Update: The marathon match finally ended, the USA’s John Isner claiming an extra-ordinary 70-68 victory in the fifth and final set. Below is a post that was written at 59-59 in the fifth, when play was halted due to light on the second day.
The match will go down as one of the truly great sporting events, and one of the most amazing tennis matches played, simply because of the sheer length of the match (11 hours), the tenacity of the players to hold serve 68 consecutive times (69 for Isner, of course), and for the mind-blowing physiological challenge it would impose.
History will document the number of records broken by the epic. It was also show that John Isner collapsed, as predicted, in his next match against Thiemo de Bakker, losing 6-0, 6-3, 6-2. This is hardly surprising, and would have been expected given his efforts over 183 games against Mahut. Some of the physiology is explained below.
The longest match ever played
It was, simply, an extra-ordinary feat of consistency, big serving and willpower, in a match that eventually concluded after 11 hours and five minutes. The scoreboard couldn’t stand the pace – the picture to the right was taken at 47-47, and at 50-50, it went blank…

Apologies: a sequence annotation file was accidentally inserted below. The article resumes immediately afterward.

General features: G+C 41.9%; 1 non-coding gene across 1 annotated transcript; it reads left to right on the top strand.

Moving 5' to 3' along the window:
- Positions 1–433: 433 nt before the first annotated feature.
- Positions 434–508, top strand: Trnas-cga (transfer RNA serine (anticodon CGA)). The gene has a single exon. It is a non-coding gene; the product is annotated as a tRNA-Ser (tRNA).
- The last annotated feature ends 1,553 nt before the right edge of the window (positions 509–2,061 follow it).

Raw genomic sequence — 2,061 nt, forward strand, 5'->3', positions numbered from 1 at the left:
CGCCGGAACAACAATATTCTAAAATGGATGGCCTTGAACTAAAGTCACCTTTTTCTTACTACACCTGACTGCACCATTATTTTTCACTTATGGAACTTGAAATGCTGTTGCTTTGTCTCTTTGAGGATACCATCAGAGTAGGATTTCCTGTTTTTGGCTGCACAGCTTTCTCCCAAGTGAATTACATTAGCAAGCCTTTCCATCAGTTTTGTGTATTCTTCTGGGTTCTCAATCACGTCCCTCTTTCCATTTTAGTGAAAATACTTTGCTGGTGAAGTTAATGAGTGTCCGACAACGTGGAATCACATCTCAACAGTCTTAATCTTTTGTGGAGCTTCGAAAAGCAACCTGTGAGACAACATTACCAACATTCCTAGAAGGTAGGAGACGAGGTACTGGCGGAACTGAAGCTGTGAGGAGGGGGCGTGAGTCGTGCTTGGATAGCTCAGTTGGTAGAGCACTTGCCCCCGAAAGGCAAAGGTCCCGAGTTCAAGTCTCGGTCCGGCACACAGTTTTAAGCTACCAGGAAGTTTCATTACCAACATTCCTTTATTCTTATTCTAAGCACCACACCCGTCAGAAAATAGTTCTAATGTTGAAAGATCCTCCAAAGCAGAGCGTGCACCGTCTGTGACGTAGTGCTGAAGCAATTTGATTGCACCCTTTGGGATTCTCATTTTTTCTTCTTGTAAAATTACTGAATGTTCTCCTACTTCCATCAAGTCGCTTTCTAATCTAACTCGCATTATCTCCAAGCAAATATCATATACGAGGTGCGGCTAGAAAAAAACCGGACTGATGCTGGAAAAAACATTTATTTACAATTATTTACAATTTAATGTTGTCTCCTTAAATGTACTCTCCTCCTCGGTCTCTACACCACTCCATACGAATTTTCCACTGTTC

Not surprisingly, the match has seen all kinds of records broken:
- Longest match in history in terms of games played at 183 . The previous record was 112 matches between Pancho Gonzales and and Charlie Pasarell in 1969. And that was before the introduction of the tie-break in sets 1 to 4. Post tie-breakers, the record was Andy Roddick’s 21-19 win over Younes el Aynaoui in Australia in 2003. That match had 83 games, which means Isner-Mahut is about to double it!
- Longest match in history in terms of time played – 11 hours 5 mintues. In fact, the fifth set in the Isner-Mahut match is longer than any match ever played! It’s taken 8 hours 11 minutes to play, and the previous longest match ever played was 6 hours, 33 minutes long (Santoro vs Clement, French Open 2004)
- Most aces ever served. It’s not surprising, but given 59 services games in the final set alone, both players have easily surpassed the aces record, which stood at 78 to Ivo Karlovic in a Davis Cup match in 2009. As it stands, Isner is the new record holder at 112 aces, and Mahut is on 103!
- A total of 980 points has been played. I’m not 100% sure whether this is a record, but even a match with 100 games would be unlikely to see 900 points played – I would estimate that the number of points per game is 6. So 980 points is likely to be a record.